Motivation can be a quirky thing. It often comes out of nowhere and, much to our disappointment, evaporates just as capriciously.
How many exercise or weight loss regimens have you begun only to run out of steam a month or two down the line? Do you remember what went wrong?
You began for your own personal reasons with little thought of what you might get in exchange. The activity itself or satisfaction it created was its own reward.
Then, something happened. You started seeing results in the mirror or on the scale. Perhaps you decided to try for someone. Without realizing, your internal motivation was displaced. Now, you were working out to get the attention of that person or reduce the number on the scale. That wouldn’t be a bad thing, but the human motivation system has a significant failing we rarely take into account.
In 1976, Greene, Sternberg, and Lepper captured and documented the precise cause of your workout failings by playing math games with children. At first, the kids seemed to like solving the problems on their own merit. Then came the money. Once experimenters stopped doling out tangible rewards, the children lost interest altogether.
The accepted interpretation is that external motivation easily displaces internal, regardless of the latter’s strength. And once the external motivator stops giving feedback, the initial does not return. Money was able to “kick out” the children’s initial internal desire to play the mathematical games—permanently.
Possibly of more contextual interest to the readers of this essay, this is also the mechanism that drives the eternal struggle of keeping a public diary—an obvious oxymoron to anyone unfamiliar with LiveJournal. How does one write for oneself (internal motivation) while simultaneously making it available for public consumption (external motivation)? It is such a difficult task that diarists must regularly make “psych out” entries telling themselves that they truly are writing for themselves.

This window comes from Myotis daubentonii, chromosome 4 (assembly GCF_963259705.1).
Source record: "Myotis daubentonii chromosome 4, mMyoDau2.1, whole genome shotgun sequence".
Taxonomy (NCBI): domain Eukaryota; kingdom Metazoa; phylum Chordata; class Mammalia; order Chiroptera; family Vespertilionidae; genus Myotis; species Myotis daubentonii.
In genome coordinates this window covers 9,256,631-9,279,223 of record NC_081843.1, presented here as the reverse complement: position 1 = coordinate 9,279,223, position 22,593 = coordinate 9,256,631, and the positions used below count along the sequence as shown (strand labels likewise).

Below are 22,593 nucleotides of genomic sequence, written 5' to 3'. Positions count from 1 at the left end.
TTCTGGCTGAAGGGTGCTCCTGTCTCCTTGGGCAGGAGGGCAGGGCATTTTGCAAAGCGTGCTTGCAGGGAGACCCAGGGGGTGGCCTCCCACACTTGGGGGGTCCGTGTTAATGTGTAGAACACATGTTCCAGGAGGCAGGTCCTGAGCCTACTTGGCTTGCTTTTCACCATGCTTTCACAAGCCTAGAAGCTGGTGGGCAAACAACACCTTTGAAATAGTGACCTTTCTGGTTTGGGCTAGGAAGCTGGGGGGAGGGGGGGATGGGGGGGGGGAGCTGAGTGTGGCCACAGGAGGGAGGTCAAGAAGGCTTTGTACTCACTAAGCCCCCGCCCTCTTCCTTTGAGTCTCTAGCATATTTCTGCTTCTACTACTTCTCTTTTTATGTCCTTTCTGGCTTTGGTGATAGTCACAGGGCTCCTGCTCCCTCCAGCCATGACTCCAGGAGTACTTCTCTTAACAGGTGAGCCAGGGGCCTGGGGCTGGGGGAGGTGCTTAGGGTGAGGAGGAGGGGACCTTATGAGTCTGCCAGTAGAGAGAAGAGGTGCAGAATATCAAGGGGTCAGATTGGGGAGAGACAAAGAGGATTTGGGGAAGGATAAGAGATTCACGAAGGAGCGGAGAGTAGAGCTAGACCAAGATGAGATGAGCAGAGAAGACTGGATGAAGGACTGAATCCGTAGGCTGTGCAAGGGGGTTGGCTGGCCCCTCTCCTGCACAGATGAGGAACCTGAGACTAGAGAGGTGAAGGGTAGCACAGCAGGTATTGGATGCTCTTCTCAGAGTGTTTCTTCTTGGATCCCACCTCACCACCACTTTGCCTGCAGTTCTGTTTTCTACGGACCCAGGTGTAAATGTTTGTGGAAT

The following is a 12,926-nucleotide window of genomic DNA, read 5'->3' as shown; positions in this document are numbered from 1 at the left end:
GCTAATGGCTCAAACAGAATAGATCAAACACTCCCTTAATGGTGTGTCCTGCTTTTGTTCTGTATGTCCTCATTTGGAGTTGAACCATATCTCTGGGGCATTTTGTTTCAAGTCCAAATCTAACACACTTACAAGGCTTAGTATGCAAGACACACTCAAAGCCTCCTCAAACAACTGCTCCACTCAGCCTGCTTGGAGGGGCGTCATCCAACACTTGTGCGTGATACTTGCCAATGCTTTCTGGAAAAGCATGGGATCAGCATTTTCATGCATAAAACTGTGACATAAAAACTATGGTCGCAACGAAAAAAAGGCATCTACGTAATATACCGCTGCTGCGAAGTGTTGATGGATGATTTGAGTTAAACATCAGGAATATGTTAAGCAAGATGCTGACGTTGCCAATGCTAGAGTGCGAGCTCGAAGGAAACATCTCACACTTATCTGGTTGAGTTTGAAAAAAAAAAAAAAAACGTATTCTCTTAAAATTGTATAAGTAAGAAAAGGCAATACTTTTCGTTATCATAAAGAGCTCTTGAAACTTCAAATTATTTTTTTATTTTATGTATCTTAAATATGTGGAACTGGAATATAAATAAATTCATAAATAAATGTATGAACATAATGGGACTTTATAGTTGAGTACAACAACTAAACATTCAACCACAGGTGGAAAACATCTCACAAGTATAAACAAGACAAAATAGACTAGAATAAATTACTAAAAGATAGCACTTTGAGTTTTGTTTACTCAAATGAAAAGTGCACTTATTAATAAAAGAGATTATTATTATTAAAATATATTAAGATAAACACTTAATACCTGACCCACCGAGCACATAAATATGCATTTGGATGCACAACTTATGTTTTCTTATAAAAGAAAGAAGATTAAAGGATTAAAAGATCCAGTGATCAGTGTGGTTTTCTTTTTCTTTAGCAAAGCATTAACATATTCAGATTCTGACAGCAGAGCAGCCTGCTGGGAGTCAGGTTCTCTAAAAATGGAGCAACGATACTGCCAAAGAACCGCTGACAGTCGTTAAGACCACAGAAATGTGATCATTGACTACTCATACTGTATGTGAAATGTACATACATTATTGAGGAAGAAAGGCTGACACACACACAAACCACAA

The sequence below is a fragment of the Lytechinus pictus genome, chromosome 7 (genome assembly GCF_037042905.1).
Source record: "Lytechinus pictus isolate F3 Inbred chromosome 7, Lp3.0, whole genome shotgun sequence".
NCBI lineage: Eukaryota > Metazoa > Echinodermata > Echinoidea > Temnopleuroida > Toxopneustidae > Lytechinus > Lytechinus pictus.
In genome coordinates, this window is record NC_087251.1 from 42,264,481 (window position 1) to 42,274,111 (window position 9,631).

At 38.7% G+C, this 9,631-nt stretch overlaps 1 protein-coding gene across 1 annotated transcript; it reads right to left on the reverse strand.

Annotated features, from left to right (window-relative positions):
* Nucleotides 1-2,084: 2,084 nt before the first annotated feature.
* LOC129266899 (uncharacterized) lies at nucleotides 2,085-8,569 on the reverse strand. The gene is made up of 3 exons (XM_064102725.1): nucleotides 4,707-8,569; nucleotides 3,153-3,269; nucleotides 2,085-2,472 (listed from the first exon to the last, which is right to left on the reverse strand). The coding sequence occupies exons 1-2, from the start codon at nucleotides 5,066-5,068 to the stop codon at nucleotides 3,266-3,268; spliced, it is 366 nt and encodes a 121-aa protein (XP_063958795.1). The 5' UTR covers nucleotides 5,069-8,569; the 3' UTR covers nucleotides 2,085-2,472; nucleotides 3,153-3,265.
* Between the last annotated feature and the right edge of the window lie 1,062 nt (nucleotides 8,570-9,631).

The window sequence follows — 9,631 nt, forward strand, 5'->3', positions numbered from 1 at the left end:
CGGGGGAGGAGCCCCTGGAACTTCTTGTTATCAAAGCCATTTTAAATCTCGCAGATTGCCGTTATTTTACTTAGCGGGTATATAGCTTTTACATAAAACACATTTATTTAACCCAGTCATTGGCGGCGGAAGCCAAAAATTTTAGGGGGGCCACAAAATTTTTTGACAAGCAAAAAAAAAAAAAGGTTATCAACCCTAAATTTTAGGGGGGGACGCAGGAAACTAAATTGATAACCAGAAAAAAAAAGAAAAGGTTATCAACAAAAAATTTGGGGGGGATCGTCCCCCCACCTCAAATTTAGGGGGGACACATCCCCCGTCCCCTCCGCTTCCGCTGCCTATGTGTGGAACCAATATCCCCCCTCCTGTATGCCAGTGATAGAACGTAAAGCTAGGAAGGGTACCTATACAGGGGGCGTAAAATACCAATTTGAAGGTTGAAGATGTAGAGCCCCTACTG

Oddly, the same phenomenon that thwarts your workout longevity, the aim of your online diary, and the children’s love of math games is why many suggest religion is the basis of morality.
Evidence suggests those raised without religion are at least as moral as those with. They’re incarcerated at a significantly lower ratio than their populations. However, the religious widely believe that without a magical list of don’ts backed by the threat of fire and brimstone from above, the populace would break down into violent chaos. Applying the template above, we can easily see how one reaches this conclusion.
The 10% of the world who do not believe in a higher power and so are not threatened by it do not seem to be causing even their share of trouble, strongly suggesting that there is a natural human penchant toward what the religious would call good. We’ll call this the internal motivation to be good. The external is obviously the threat of hell or reward of heaven.
While this simply answers why the religious believe morality requires threat/reward–because their own internal motivation to be good has been displaced–a far more disturbing question is posed. Is it possible that religious morality’s external threat can displace our own natural goodness permanently? If that is the case, religion behaves much like a lifelong poison. However, if the displacement is not permanent, under what conditions can our natural morality return and how can this be facilitated?